A subscriber told me in an e-mail today, “Year-end is killing me this year.”
Many payroll professionals at year-end do not get the opportunity to reflect on the previous 12 months in a meaningful way until after the push to complete year-end filings and make adjustments for the coming year.
By the time payroll professionals can surface and breathe a little, they are so deep into the new year that many forget much of what occurred the year before.
So, as a former payroll professional and long-time observer of all things payroll, allow me to reflect on 2016 for you.
The year started with a bang, as federal law changes passed in late December 2015 affected many employers and payroll professionals on Jan. 1.
One highlight was for employers that provided tax-free public transportation benefits to workers. Again, these employers had to adjust tax-free amounts at the last-minute to account for an increase passed under the law that applied to all of 2015. Lovely.
The good news was that the legislation made permanent the increase, or parity with the parking-exclusion amount. So unless Congress changes the exemption, which could occur as part of a tax reform program, the yo-yo effect of the past seven years has ended for transportation fringe benefits.
Part of the same legislation changed the due dates for sending Forms W-2 to the Social Security Administration to just one day—Jan. 31. The change, which starts in 2017 with 2016 W-2s, created a domino effect because many states that have income tax laws not only moved up the due date for W-2 (or state equivalent) submissions for 2016 but also the annual reconciliation due date to Jan. 31.
Unfortunately, federal legislation to standardize state taxation of mobile workers across states remained stalled for the last session of Congress.
Speaking of Forms W-2, events during the year showed how vulnerable payroll systems were to data breaches and other system compromises. Soon after year-end and before the public knew of the e-mail hacking surrounding the presidential election, many payroll professionals fell prey to a devious e-mail phishing scam involving their organizations’ Forms W-2 for 2015 (filed in 2016). Responding, they thought, to inquiries from senior corporate leadership, e-mails with private and confidential employee W-2 information were sent directly to the bad guys.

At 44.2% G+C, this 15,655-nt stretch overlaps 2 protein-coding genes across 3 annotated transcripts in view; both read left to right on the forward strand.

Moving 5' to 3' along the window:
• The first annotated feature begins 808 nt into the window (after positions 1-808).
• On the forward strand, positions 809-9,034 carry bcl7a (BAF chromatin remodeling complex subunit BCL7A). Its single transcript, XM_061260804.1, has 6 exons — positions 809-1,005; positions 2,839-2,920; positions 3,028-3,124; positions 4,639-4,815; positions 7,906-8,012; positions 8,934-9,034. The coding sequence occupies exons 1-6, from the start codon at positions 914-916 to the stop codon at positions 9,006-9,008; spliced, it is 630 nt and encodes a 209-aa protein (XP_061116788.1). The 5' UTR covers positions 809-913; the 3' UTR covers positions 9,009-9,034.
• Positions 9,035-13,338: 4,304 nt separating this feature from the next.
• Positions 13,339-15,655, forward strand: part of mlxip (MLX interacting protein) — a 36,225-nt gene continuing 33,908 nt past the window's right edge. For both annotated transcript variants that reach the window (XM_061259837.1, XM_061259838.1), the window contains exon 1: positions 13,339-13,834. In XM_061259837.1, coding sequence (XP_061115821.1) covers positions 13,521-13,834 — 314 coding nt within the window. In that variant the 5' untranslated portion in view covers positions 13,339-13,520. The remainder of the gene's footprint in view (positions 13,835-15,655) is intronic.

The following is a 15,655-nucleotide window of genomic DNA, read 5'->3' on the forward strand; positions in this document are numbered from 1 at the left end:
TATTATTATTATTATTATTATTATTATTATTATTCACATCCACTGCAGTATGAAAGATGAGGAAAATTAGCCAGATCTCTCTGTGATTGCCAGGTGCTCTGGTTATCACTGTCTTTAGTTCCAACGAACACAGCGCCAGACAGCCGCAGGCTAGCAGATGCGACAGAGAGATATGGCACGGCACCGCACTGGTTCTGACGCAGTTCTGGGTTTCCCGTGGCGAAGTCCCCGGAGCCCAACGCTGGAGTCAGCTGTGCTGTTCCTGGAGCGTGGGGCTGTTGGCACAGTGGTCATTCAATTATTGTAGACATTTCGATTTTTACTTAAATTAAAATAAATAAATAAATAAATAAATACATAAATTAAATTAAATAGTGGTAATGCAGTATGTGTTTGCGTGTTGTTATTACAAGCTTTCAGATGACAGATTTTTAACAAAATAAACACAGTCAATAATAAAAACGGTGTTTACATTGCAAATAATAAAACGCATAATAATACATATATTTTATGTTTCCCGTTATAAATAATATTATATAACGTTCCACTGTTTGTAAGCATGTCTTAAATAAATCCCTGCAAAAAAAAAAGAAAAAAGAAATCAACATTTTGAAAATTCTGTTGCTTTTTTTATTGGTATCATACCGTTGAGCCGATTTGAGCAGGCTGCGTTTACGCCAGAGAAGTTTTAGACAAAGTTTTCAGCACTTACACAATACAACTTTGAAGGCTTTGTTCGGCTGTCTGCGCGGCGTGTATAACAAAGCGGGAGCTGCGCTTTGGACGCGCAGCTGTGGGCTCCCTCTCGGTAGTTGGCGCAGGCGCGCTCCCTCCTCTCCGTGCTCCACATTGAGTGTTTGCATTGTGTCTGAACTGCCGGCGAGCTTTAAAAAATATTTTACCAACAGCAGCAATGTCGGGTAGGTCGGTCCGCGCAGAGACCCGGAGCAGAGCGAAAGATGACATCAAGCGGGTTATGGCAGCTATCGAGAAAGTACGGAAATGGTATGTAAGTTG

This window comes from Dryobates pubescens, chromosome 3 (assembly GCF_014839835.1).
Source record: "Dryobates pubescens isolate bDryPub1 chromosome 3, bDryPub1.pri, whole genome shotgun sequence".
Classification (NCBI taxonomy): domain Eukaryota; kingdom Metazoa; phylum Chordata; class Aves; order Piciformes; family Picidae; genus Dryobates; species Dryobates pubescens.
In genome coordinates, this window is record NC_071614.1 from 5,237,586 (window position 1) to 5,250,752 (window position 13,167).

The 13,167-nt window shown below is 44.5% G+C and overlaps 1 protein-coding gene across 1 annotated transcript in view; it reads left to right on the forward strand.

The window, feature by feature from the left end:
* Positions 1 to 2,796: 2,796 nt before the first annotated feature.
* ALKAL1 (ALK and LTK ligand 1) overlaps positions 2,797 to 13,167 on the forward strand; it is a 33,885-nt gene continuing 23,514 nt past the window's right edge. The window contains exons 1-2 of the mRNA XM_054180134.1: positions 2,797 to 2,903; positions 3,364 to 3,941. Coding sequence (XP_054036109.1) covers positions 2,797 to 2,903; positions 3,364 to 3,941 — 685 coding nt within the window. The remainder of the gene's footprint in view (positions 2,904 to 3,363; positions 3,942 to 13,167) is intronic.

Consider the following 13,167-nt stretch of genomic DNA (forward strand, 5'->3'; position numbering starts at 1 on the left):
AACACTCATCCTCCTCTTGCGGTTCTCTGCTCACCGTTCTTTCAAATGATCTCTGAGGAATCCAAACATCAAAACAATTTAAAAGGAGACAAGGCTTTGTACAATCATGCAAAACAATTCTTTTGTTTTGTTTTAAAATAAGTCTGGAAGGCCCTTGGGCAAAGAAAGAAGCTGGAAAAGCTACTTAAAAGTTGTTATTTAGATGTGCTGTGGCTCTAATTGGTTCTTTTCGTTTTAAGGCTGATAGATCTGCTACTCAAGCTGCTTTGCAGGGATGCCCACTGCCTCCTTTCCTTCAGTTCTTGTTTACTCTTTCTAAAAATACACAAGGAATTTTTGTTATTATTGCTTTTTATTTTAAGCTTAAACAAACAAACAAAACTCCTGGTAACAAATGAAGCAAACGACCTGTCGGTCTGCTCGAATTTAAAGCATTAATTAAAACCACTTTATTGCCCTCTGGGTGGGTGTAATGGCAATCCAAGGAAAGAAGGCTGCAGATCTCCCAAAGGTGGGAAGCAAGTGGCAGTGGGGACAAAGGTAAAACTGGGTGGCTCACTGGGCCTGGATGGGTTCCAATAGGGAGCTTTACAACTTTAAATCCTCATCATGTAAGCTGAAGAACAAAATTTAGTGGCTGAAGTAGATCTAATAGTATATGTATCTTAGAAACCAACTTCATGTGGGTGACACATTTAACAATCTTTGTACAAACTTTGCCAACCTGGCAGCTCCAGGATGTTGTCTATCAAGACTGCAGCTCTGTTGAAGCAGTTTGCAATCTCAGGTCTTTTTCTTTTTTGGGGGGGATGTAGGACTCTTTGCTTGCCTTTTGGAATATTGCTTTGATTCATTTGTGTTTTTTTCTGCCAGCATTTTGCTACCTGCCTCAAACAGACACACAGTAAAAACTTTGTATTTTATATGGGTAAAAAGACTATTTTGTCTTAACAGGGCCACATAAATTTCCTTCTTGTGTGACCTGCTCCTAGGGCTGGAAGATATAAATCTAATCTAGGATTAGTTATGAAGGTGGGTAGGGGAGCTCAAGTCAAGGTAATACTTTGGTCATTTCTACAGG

And despite their best efforts, at least one large payroll service provider in 2016 had a system-compromise issue involving clients that failed in applying secure password access to data.
Last year was the first for employers to file newly developed forms under the Affordable Care Act. The Internal Revenue Service delayed and delayed again the due dates for sending the complicated forms to the agency. While many in payroll did not have the opportunity to oversee the filing of the forms, which primarily were benefit forms, a number of payroll-related reports and data points needed to be used for accurate reporting to keep applicable large employers compliant with the requirement to offer health insurance to employees. (We’ll see how this process goes in 2017, with the new administration and Congress gearing up to rescind parts of the ACA. For now, all requirements remain in place for 2016 reporting.)
In May, the final Labor Department rule that was to dramatically raise the salary threshold used by employers to exempt certain workers from overtime was released with a Dec. 1 implementation date. State governments and some representatives from industry sued, and a federal district court in Texas halted the implementation days before it was to take effect. The fate of the rule soon will be in the hands of the Trump administration.
While some efforts by the Obama administration to change federal wage and hour requirements were stalled in 2016, many states and localities worked to increase minimum wage rates, pass required paid-leave ordinances and even benefit requirements, such as commuter benefits in the District of Columbia and other jurisdictions. For the first time a state, Oregon, passed required minimum wage rates based on regions within the state. New York followed suit.
Those efforts were juxtaposed by efforts in several states that banned localities from implementing similar requirements on employers that were more favorable than the state requirements.
Determining the status of workers continued to be a big focus not just for the Labor Department, but for states as business models under the on-demand gig-economy were affirmed and denied in courts and still face scrutiny.
The relatively strong economy in the U.S. meant that only employers in California and the Virgin Islands had to pay extra in Federal Unemployment Tax Act in 2016, down significantly from 21 jurisdictions in 2011.
Regarding wage payments and wage deductions, 2016 saw the implementation of employer requirements to honor out-of-country child-support orders, a special portal for employers to use to report child-support information directly to states and the start of a movement by state representatives to standardize garnishment processes across the country.
These are just the highlights, but it seems clear this has been an interesting and active year for payroll, and my colleagues at Bloomberg BNA plan to continue tracking developments in what may be an even more compelling 2017.
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